Global leaders, activists, and investors gathered Thursday to discuss the power of infrastructure and the critical role it plays in connecting people to opportunity. Through a series of TED-style talks, speakers shared compelling examples of how regional integration, investment and innovation in infrastructure have worked to deliver better outcomes for communities and countries. Panelists reflected on the examples shared and discussed priorities for bridging the infrastructure gap, including greater accessibility, more and better data, innovative financing vehicles, and expanded partnerships.
The Investing in Africa Forum (IAF) was established in 2015 as a global platform for multilateral cooperation and promoting opportunities to increase investment in Africa. It is intended to be an annual multi-stakeholder gathering, bringing together representatives of the public and private sectors from China and Africa, international and continental institutions, development partners, and think tanks to deepen policy dialogue, share experiences, and discuss business opportunities to promote and support investment and sustainable development in Africa. It was first initiated by China Development Bank (CDB) with the full endorsement of the Chinese Government and won the strong support of the World Bank Group (WBG) and multiple African countries. September 26, 2017: Session III: ICT and Leapfrogging - Building on the Digital Revolution to Tackle African Challenges (9:00 - 10:40 am Dakar time / 5:00 - 6:40 am DC time) Session IV: Building Skills for the Present and the Future African Workforce - Rethinking Skill Acquisition and Education Service Delivery ( 11:00 am - 12:30 pm Dakar time / 7:00 - 8:30 am DC time) ...
A growing population and rising energy demand will mean that 650 million people in Sub-Saharan Africa may still not have access to electricity in 2030, even though the continent has vast, untapped energy resources. Meanwhile, mining companies—which need a huge amount of power for their operations—are expected to spend up to $3.3 billion to source power by the end of the decade. Is there a way to turn this industry’s substantial need for power into an opportunity to help energy-starved people in the region? As part of the Investing in African Mining Indaba, this World Bank live event will bring together leaders from international organizations, policy-makers, and the private sector to present and discuss a new report entitled “The Power of the Mine—A Transformative Opportunity for Sub-Saharan Africa,” which discusses the potential of power-mining integration as a win-win for everyone.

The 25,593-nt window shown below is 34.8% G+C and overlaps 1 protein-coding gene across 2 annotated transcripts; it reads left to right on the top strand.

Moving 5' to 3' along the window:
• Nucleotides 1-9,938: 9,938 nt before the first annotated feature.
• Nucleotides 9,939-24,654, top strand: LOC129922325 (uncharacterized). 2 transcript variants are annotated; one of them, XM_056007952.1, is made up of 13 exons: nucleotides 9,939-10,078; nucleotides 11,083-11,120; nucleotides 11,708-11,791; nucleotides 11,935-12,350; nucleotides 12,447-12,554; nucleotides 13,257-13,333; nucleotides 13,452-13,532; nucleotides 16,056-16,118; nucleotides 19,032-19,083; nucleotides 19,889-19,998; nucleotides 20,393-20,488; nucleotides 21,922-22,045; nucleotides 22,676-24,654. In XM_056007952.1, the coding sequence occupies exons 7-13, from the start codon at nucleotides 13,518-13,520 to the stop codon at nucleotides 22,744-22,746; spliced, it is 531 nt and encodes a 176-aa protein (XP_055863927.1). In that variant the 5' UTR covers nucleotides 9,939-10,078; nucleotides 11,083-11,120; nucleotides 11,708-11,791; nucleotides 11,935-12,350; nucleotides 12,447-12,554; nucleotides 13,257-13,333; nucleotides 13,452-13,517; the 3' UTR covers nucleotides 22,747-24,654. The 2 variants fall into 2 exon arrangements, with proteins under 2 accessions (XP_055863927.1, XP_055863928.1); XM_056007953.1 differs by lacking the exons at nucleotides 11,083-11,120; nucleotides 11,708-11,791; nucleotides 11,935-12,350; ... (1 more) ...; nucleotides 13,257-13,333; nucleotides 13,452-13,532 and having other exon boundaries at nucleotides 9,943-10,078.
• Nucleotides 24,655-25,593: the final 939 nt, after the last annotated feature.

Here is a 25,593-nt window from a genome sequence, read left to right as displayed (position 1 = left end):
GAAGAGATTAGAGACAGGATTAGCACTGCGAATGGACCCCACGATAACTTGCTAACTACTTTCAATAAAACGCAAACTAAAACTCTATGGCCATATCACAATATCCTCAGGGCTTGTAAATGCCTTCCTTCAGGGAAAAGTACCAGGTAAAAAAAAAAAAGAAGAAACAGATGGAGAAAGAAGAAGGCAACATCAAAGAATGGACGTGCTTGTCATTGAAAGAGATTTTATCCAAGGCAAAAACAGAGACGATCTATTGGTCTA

Join a discussion on channeling revenues from extractive industries—oil, gas and mining—to end poverty through diversified growth and development. If managed well, revenue from resources such as oil and gas in Tanzania and Mozambique, iron ore in Guinea, copper in Mongolia, gas and gold in Latin America, oil, gas, bauxite and gold in Central Asia, can contribute to sustainable development. When poorly handled they can present long-term challenges for governments, communities and the environment. How can governments capture and channel natural resource revenues into smart investments? How can they unlock this wealth to make it work for the poor? What can we learn from past experience?